Facebook (FB) CEO Mark Zuckerberg joined Donald Trump for dinner at the White House in October, but both sides kept quiet about the meeting, NBC News has revealed. Zuckerberg and Trump previously met at the White House in September.
Facebook chief Zuckerberg meets Trump amid claims of a secret deal
The disclosure of the October White House meeting comes as Facebook is under fire over its controversial political ad policy. Facebook’s political ad policy allows politicians to express themselves freely on its platforms. But some critics feel politicians have taken advantage of that freedom to spread misinformation.
Many Democratic politicians feel Facebook’s ad policy favors Trump. Democratic presidential candidate Joe Biden asked Facebook last month to remove certain ads about him. The ads, run by the Trump campaign, contained information that Biden deemed false. Facebook denied Biden’s request. Additionally, Senator Elizabeth Warren has gone as far as suggesting Zuckerberg may have cut a secret deal with Trump during his September visit to the White House.
The Trump campaign and groups that independently support Trump have spent millions of dollars on Facebook ads. For example, the Trump campaign spent $2.0 million on Facebook ads to talk about impeachment in the final week of September. In the September quarter, Facebook’s ad sales rose 28% year-over-year to $17.4 billion. Currently, Facebook derives almost all of its revenue from ad sales.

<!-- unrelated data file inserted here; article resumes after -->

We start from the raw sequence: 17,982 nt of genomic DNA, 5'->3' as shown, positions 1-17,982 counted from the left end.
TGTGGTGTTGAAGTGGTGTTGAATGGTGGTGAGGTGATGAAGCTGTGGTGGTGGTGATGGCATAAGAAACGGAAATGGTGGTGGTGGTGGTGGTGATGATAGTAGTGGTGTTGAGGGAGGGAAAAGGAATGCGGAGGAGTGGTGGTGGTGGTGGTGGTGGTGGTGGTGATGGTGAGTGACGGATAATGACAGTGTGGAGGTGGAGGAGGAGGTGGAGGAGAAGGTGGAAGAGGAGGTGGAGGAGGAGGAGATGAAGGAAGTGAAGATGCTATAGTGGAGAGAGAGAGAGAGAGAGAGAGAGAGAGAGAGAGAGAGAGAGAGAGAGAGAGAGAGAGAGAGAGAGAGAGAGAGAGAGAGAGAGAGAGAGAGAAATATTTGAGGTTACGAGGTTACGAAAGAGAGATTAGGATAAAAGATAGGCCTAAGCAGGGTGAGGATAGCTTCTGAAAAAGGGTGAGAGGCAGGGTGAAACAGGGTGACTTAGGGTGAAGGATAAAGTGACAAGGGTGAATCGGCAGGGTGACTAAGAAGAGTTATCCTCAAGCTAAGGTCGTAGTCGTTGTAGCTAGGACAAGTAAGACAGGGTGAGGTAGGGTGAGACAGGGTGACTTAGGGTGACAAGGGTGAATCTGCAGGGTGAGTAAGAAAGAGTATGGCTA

Facebook under antitrust investigations
What Zuckerberg and Trump discussed at the previously undisclosed White House dinner in October is unknown. However, NBC News reports Facebook board member and prominent Trump supporter Peter Thiel joined Zuckerberg at the meeting.
Notably, Facebook is also facing antitrust investigations by the Trump administration. Facebook disclosed an FTC (Federal Trade Commission) antitrust probe in July. Previously, the company agreed to pay a record $5.0 billion fine to settle an FTC privacy probe. Facebook is also coping with Congress and state-led antitrust probes, as well as calls for it to break up. However, the company fears breaking it up would undermine its competitiveness and hurt America’s tech prospects.